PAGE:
Saturday, October 21, 2006

Small Arms Trade

While Canada takes the high road on small arms in conflict areas, Canada Seeks Treaty To Prevent Illicit Flow Of Small Arms To Conflict Areas it has also benefited from the boom in small arms demand since 1990. Go figure. It's called war profiteering. Which will only increase under the New Conservative Government which has close connections with the Military Corporate Complex.

It also reflects Canada's views on gun control, which under the Harper government may mean not only a change in our domestic policy but our international policies as well.

Foreign Affairs Minister Peter McKay would not answer the oppositions question about the governments position on the UN Treaty.
Small Arms and Light Weapons A simple yes or no question. As usual.

Campaigners for a new international Arms Trade Treaty have noted with disappointment that Canada has yet to endorse a UN resolution, expected to go to vote next week, to start work on the new Treaty.

According to the above story the Government of Canada has now added its official signature as a sponsor of the the Treaty. Now that wasn't so hard, why all the obfustication? Because it is contradictory for the New Canadian Government to want to dismantle the gun registry on one hand and to promote this small arms treaty on the other.


A discussion of gender is relevant to understanding the effects of violence as well as its causes, in conflict and in peace, and particularly where small arms are concerned. While small arm casualties among women and children are significant both in war and in “peace”, the vast majority of victims of gun violence world-wide are men. At the same time, women are targets of certain types of violence as a result of their gender. Moreover, some forms of violence against women are unique and an understanding of these dynamics is the key to effective intervention. For a variety of reasons, small arms ownership and use are predominantly male enterprises. A disproportionate percentage of the aggressors (whether in conflict or in peace) are male, while a significant proportion of victims are women. In other words, the percentage of women victimised by the misuse of small arms is greater than the percentage of small arms misuse by women. Sociological perspectives have focused attention on militarized cultures that are both a cause and an effect of the proliferation and misuse of firearms. The political processes at the national and international level are dominated by men who bring certain perspectives to small arms. As one Canadian Senator noted during a heated debate on domestic firearm regulation: "if there were more women in Parliament, we would not even be having this debate". The way in which expertise is defined (e.g. technical knowledge of the weapons themselves rather than knowledge of violence or conflict prevention) also shapes the way in which the issue is addressed. However, women have played critical roles throughout the world in successful community-based and advocacy efforts to address the problem. Many of these efforts have involved building coalitions that bring together players from across various sectors. The problems associated with the proliferation and misuse of small arms is a women's issue, but not exclusively so. Indeed, mobilizing women is critical to devising and evaluating strategies to reduce these problems. The gender lens provides a unique perspective which crosses traditional boundaries that encourage dichotomies such as crime/conflict; licit/illicit; north/south; domestic/international. It promotes an integrated and holistic approach to the problem of small arms that includes addressing both demand and supply. The regrettable truth is that women are often as much at risk of violence from small arms in contexts described as peaceful as they are in conflicts. Women are as much at risk from licit small arms as from illicit small arms. In terms of improving the safety of women and children from small arms, measures aimed at strengthening control over civilian possession of small arms in order to reduce diversion and misuse are as critical as those aimed at strengthening controls over state to state transfers or imports and exports. Consequently, a gender analysis reinforces the need for an integrated and holistic plan of action arising from the 2001 conference.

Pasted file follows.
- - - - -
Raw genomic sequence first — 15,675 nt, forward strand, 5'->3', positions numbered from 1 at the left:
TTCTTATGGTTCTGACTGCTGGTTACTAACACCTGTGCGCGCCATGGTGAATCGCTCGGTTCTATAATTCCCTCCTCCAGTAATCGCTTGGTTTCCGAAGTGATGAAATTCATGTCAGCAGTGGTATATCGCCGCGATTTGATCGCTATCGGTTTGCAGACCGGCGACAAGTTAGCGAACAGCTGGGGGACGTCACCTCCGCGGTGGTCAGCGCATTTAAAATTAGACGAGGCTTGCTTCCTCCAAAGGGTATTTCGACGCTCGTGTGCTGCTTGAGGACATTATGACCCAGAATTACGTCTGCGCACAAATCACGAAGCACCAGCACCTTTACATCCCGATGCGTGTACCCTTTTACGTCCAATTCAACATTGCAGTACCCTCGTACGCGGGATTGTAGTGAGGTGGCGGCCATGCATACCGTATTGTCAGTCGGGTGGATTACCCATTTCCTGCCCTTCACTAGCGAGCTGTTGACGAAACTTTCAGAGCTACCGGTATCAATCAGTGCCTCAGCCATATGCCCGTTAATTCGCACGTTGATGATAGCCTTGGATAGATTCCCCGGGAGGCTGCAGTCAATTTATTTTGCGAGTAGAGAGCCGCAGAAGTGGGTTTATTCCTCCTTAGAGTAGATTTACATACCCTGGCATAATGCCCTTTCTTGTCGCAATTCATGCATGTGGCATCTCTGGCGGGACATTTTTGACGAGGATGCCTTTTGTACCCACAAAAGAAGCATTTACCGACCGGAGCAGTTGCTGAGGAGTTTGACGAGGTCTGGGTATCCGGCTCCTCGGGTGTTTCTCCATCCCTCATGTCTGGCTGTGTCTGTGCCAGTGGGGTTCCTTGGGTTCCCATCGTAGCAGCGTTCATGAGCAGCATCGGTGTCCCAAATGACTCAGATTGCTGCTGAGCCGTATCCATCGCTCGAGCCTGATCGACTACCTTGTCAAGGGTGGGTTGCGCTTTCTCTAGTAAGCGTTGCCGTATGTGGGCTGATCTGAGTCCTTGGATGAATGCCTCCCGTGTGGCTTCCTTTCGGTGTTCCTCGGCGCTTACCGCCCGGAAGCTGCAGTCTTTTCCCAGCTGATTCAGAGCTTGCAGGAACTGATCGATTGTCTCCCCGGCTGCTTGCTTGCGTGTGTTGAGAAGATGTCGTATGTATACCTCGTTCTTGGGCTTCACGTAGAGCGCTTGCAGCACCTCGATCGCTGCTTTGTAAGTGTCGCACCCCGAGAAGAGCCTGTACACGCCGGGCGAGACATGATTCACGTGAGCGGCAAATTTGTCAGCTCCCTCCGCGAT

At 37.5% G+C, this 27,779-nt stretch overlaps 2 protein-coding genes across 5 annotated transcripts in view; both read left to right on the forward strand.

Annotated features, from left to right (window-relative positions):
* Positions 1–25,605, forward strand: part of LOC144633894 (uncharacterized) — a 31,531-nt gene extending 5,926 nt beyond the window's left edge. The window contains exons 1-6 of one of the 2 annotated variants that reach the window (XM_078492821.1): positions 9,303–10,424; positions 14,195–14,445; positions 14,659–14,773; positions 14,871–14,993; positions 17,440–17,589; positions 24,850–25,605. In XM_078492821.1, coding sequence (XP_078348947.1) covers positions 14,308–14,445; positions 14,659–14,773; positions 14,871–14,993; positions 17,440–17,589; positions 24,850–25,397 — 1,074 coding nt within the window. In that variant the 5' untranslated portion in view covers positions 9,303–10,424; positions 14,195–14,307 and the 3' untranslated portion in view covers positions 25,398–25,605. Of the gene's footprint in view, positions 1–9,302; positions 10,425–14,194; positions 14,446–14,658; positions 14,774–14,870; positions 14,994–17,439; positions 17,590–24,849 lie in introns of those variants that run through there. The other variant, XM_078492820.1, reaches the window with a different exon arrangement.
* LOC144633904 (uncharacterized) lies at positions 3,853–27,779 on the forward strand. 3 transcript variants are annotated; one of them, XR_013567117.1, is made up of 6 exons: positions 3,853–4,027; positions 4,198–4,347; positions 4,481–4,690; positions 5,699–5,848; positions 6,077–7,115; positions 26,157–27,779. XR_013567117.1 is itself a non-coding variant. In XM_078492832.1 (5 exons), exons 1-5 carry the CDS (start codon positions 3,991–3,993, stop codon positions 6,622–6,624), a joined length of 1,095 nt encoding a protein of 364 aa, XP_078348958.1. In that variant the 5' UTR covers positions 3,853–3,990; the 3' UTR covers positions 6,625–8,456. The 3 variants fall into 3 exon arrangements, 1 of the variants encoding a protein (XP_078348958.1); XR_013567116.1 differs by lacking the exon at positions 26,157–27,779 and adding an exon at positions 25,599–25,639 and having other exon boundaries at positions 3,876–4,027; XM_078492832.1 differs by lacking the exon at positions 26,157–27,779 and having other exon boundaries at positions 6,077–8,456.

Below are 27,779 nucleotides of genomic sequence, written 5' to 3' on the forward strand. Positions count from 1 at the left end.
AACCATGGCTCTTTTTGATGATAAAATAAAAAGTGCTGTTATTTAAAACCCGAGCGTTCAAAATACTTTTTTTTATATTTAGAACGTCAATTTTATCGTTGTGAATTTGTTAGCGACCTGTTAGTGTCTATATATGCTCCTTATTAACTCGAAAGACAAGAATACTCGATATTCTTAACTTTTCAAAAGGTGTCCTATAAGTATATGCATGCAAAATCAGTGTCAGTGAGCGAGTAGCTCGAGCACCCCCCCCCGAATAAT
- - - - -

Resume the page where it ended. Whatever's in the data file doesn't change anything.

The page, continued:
Small Arms and Light Weapons